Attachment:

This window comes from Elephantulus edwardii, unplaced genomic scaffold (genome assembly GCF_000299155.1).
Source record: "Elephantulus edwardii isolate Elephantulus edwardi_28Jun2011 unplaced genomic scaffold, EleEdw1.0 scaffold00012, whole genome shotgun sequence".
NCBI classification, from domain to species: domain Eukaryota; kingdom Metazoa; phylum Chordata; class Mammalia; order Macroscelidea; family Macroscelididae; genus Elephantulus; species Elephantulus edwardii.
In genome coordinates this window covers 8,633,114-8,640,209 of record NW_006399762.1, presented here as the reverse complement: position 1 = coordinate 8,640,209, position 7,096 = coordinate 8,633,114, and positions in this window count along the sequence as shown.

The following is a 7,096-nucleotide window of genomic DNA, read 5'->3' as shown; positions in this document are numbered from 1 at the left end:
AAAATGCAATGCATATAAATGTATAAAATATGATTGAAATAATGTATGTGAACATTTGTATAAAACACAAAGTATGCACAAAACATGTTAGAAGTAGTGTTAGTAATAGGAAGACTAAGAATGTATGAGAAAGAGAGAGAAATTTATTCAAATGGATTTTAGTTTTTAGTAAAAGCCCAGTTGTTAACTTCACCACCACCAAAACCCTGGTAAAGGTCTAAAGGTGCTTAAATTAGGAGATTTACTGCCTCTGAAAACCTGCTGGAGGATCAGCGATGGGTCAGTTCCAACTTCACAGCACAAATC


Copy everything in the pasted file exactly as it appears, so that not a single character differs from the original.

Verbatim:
This window comes from Elephantulus edwardii, unplaced genomic scaffold (genome assembly GCF_000299155.1).
Source record: "Elephantulus edwardii isolate Elephantulus edwardi_28Jun2011 unplaced genomic scaffold, EleEdw1.0 scaffold00012, whole genome shotgun sequence".
NCBI classification, from domain to species: domain Eukaryota; kingdom Metazoa; phylum Chordata; class Mammalia; order Macroscelidea; family Macroscelididae; genus Elephantulus; species Elephantulus edwardii.
In genome coordinates this window covers 8,633,114-8,640,209 of record NW_006399762.1, presented here as the reverse complement: position 1 = coordinate 8,640,209, position 7,096 = coordinate 8,633,114, and positions in this window count along the sequence as shown.

The following is a 7,096-nucleotide window of genomic DNA, read 5'->3' as shown; positions in this document are numbered from 1 at the left end:
AAAATGCAATGCATATAAATGTATAAAATATGATTGAAATAATGTATGTGAACATTTGTATAAAACACAAAGTATGCACAAAACATGTTAGAAGTAGTGTTAGTAATAGGAAGACTAAGAATGTATGAGAAAGAGAGAGAAATTTATTCAAATGGATTTTAGTTTTTAGTAAAAGCCCAGTTGTTAACTTCACCACCACCAAAACCCTGGTAAAGGTCTAAAGGTGCTTAAATTAGGAGATTTACTGCCTCTGAAAACCTGCTGGAGGATCAGCGATGGGTCAGTTCCAACTTCACAGCACAAATC